Internet Access

Submitted: Tuesday, Jan 24, 2012 at 01:30
ThreadID: 91414 Views:1694 Replies:6 FollowUps:3
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Hi Fellow ExplorOz Members
We are heading on an 18 month travelling holiday around Australia at the end of February 2012. I run my own business so I will be working remotely whilst on the road. We will be purchasing a satphone to ensure we have contact with the office as required. I will be taking my laptop and was wondering what internet access on 3G is really like out there? Can we getting better reception with a satellite dish? Do I need to do anything to my 3G dongle to ensure this access ( when available), other than a patch cord? or I am just going to struggle on a daily basis? We plan to spend 4 weeks in Tassie and then come back to the mainland and a do a figure of 8 around this great land of ours ( up through the middle down the west coast. to Esperance, then back up through the middle back to Melbourne 18-24 mths later ), following the sun as we go. Any advice, feedback or information would be most appreciated!
Kind regards
Melissa, Rohan and Lleyton
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Reply By: Member Andys Adventures - Tuesday, Jan 24, 2012 at 08:01

Tuesday, Jan 24, 2012 at 08:01
Hi Roh Mel, I have a 3G wireless system and in remote area's you will get nothing. Travelling in the NT you might go for days without, and only get it when in a town (not all towns but most). You will need plenty of power to run a satellite dish, which is big and have trouble setting up. Also not reliable in cloud cover as the system where I am now is satellite and drops out when cloud comes over, and it is fixed to the house not mobile. The saying 98 percent of the people is 13 percent of the country. When travelling I leave my 3G phone on and it will tell you when you have 3G and Internet access. Your Satphone will be able to send fax and messages.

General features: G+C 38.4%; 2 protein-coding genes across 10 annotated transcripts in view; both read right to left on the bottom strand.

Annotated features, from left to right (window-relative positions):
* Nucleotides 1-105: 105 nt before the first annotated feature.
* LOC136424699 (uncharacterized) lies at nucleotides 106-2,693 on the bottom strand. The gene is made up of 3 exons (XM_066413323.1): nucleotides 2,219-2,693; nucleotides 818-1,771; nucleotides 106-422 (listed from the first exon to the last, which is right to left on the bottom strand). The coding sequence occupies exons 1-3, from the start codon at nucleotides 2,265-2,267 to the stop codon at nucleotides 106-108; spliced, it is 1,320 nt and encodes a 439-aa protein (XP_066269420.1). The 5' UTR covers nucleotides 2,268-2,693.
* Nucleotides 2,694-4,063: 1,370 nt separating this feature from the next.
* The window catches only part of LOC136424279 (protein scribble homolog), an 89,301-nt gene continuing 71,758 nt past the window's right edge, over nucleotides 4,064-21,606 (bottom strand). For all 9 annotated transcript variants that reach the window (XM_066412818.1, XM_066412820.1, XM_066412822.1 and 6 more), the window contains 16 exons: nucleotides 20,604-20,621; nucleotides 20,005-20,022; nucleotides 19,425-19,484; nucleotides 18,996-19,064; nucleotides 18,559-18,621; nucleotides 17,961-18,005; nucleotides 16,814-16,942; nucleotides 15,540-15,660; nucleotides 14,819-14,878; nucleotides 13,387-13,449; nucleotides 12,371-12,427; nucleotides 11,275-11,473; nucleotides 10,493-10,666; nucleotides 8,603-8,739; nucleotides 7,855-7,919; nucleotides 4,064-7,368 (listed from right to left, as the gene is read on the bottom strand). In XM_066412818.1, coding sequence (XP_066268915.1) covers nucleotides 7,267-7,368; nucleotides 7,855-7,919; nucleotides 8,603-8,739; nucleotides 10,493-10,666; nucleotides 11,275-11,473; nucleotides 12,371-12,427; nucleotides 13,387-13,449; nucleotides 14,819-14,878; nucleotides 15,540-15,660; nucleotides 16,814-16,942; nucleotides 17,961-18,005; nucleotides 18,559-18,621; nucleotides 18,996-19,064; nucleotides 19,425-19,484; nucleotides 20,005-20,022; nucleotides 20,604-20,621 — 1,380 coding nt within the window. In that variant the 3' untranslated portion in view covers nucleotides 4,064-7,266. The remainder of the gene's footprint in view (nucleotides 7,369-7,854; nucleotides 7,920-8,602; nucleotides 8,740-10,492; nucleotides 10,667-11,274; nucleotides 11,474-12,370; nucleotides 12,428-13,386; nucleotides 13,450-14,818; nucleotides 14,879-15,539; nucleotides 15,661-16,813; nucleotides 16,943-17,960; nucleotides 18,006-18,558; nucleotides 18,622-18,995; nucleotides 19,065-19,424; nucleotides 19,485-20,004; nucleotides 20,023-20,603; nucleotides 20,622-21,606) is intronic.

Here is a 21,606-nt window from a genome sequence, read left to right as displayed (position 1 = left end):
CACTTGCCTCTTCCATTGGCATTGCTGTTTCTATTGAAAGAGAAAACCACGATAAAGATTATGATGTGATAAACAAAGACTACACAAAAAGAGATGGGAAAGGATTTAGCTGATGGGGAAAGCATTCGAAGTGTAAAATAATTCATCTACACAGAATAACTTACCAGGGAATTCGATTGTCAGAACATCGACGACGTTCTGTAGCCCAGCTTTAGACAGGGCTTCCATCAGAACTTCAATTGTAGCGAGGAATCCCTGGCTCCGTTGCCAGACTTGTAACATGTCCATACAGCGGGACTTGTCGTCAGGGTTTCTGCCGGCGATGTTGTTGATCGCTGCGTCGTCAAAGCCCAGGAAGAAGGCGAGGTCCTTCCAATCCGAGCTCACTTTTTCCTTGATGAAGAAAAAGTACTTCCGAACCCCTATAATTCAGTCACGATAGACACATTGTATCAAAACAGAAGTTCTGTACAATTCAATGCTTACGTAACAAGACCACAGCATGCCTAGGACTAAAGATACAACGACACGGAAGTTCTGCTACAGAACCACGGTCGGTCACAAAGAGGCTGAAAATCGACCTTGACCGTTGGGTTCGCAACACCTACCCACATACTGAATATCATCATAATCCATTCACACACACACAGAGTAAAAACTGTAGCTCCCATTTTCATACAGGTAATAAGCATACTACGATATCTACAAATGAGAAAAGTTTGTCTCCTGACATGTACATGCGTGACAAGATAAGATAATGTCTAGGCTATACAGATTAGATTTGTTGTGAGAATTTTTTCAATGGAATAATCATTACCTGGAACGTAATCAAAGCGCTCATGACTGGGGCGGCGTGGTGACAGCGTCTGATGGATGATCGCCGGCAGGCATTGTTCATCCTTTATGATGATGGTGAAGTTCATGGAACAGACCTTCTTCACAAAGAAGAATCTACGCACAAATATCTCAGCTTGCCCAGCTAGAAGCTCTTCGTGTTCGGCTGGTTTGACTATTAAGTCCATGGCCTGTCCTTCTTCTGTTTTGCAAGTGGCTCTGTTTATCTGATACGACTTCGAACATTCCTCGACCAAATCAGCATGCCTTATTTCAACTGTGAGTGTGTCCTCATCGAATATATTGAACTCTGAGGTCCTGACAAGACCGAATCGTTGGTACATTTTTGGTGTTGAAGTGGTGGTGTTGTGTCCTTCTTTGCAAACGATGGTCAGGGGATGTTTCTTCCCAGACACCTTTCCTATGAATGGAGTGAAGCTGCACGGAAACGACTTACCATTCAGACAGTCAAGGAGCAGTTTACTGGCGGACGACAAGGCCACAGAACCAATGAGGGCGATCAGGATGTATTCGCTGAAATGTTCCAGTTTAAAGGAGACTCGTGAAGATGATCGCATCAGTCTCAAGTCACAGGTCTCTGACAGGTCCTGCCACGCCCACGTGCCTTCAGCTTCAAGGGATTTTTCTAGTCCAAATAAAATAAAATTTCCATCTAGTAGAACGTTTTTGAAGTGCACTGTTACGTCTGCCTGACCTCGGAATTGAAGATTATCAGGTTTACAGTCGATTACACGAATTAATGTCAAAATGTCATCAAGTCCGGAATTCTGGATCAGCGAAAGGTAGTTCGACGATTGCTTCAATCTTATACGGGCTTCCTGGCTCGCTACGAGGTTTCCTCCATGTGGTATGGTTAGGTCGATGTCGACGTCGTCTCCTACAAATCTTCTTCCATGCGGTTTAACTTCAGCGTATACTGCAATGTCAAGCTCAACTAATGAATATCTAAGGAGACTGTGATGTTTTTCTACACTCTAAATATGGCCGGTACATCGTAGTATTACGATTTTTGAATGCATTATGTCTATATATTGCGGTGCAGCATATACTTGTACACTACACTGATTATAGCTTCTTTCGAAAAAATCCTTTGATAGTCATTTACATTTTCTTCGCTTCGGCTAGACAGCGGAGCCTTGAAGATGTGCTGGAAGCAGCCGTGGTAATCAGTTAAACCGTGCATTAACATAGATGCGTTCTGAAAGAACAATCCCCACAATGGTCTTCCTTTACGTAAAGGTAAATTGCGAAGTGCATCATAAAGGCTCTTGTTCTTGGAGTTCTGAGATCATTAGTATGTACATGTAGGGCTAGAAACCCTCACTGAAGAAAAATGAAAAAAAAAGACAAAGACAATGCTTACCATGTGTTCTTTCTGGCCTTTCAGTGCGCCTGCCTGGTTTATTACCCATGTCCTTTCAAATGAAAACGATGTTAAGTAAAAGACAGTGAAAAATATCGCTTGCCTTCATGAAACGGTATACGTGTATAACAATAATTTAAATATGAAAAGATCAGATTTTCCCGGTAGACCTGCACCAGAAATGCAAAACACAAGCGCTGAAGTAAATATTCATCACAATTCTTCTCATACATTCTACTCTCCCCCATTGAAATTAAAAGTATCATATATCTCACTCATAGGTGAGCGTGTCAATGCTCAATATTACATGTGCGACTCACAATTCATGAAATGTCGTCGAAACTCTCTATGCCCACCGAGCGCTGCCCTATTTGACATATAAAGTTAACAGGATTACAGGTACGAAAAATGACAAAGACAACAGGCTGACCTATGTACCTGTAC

AnswerID: 475848

Reply By: Member - Alan H (QLD) - Tuesday, Jan 24, 2012 at 08:05

Tuesday, Jan 24, 2012 at 08:05
Telstra Next G works in a lot of places and has probably the best coverage by our experience.

I take my wireless internet (Telstra gateway) with me and have internet in a lot of areas you may not expect. When passing through a town, we sometimes stop for a break or lunch and get internet to keep up to date with friends or family as we often spend the night well away from towns.

AnswerID: 475849

Follow Up By: Mr Pointyhead - Tuesday, Jan 24, 2012 at 08:14

Tuesday, Jan 24, 2012 at 08:14
Make sure you get a 3G phone/Dongle that can work with a external aerial. Then get the best external aerial you can afford.
Others on this forum should be able to advise what to get.

FollowupID: 750868

Reply By: Notso - Tuesday, Jan 24, 2012 at 08:11

Tuesday, Jan 24, 2012 at 08:11
I use my next G phone tethered to the PC, I find with my external antenna I can get reception where the USB dongles get nothing, so if you have a decent remote area reception mobile, put a data pack on it and you can use it as a second string device where reception is borderline.
AnswerID: 475851

Follow Up By: Fred G NSW - Tuesday, Jan 24, 2012 at 12:15

Tuesday, Jan 24, 2012 at 12:15
This is the way I go as well. Works well for me. I have the 3gb/$29 pm data pack from telstra included in my mobile plan.
FollowupID: 750893

Reply By: Kris and Kev - Tuesday, Jan 24, 2012 at 09:57

Tuesday, Jan 24, 2012 at 09:57